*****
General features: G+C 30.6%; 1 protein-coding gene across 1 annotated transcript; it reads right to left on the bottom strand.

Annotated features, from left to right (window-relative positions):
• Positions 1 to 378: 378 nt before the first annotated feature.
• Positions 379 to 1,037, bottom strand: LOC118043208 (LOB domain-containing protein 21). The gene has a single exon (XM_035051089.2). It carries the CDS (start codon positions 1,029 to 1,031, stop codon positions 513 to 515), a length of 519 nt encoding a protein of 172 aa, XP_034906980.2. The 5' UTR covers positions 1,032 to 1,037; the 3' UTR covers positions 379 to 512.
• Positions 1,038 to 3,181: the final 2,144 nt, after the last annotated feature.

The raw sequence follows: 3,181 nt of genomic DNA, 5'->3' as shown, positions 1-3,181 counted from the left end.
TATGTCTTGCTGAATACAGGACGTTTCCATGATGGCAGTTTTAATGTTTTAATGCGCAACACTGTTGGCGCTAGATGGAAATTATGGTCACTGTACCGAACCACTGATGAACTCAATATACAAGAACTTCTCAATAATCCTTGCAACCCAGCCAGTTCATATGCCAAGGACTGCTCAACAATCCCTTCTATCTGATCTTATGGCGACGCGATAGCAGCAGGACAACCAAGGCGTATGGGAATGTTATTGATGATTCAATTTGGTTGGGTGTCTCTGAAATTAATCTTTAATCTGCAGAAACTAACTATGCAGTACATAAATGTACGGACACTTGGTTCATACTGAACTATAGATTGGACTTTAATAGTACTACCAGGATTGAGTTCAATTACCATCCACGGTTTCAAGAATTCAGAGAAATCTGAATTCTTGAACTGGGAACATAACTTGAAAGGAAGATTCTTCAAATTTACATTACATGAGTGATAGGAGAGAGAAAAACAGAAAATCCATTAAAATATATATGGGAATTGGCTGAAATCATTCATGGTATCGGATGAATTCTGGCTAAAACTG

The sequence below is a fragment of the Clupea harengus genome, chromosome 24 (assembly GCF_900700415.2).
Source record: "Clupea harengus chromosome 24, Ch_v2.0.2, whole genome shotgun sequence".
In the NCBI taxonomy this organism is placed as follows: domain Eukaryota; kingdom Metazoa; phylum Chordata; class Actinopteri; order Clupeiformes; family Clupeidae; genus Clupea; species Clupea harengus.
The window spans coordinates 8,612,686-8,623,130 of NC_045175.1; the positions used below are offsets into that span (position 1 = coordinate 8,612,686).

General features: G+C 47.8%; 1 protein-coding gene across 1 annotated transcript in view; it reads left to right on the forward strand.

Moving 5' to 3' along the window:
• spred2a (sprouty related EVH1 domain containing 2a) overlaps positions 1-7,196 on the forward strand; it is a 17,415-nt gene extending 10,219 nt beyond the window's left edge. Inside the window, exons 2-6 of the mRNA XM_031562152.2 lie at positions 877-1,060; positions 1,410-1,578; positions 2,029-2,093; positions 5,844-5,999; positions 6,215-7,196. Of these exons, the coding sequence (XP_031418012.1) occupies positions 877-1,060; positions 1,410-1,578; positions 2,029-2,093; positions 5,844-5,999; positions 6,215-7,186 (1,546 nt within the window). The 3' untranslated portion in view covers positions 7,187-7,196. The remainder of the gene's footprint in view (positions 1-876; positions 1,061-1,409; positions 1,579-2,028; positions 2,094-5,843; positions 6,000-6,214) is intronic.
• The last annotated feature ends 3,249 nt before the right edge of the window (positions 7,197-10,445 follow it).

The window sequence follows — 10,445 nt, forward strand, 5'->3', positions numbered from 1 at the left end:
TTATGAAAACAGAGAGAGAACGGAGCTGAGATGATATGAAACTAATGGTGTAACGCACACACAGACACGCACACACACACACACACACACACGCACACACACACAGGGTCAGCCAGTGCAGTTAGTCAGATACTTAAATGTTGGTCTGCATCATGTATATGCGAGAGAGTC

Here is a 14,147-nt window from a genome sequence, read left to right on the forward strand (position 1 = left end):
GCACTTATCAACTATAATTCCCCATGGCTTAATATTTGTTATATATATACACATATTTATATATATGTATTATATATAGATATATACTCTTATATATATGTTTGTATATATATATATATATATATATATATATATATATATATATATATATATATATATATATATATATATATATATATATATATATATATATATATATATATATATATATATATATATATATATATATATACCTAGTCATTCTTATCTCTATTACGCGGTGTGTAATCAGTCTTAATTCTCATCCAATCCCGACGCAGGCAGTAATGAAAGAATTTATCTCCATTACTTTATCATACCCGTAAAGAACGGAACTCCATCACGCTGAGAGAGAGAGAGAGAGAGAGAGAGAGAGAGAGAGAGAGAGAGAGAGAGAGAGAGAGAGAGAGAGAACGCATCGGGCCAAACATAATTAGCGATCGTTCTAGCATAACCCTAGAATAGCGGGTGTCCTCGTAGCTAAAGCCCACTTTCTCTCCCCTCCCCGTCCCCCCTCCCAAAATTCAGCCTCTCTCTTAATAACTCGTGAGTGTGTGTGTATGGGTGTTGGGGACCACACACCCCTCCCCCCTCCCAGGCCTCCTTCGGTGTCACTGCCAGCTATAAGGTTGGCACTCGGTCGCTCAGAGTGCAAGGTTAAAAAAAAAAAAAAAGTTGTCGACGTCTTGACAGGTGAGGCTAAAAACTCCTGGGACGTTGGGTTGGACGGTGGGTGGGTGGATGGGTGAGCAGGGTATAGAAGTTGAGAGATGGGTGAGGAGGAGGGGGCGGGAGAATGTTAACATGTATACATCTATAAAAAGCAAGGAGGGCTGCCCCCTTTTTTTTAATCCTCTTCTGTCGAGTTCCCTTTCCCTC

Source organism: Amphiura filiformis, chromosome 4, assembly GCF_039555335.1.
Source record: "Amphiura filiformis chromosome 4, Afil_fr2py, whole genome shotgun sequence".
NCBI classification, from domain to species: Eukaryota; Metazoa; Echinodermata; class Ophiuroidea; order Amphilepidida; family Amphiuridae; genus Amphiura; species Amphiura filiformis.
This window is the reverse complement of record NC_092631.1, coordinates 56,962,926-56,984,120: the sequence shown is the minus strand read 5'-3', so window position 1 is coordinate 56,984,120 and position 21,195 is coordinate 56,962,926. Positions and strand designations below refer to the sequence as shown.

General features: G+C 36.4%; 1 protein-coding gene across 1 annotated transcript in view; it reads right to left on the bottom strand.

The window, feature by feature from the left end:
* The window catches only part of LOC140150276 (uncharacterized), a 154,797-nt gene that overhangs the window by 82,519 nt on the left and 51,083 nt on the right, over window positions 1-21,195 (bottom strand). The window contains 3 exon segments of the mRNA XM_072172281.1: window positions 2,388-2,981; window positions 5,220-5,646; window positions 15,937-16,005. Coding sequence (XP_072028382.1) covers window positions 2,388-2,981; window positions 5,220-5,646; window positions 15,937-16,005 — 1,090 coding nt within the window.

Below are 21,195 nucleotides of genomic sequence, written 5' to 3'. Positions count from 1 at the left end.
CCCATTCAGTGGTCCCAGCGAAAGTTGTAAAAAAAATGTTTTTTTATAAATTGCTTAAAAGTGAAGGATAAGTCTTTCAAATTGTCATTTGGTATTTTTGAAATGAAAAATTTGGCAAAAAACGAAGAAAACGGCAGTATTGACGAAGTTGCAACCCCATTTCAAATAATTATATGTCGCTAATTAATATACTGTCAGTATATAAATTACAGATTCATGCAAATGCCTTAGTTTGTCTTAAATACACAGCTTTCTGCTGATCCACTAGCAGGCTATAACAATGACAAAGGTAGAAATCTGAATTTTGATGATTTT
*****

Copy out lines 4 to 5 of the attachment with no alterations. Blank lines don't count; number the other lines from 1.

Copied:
• Positions 379 to 1,037, bottom strand: LOC118043208 (LOB domain-containing protein 21). The gene has a single exon (XM_035051089.2). It carries the CDS (start codon positions 1,029 to 1,031, stop codon positions 513 to 515), a length of 519 nt encoding a protein of 172 aa, XP_034906980.2. The 5' UTR covers positions 1,032 to 1,037; the 3' UTR covers positions 379 to 512.
• Positions 1,038 to 3,181: the final 2,144 nt, after the last annotated feature.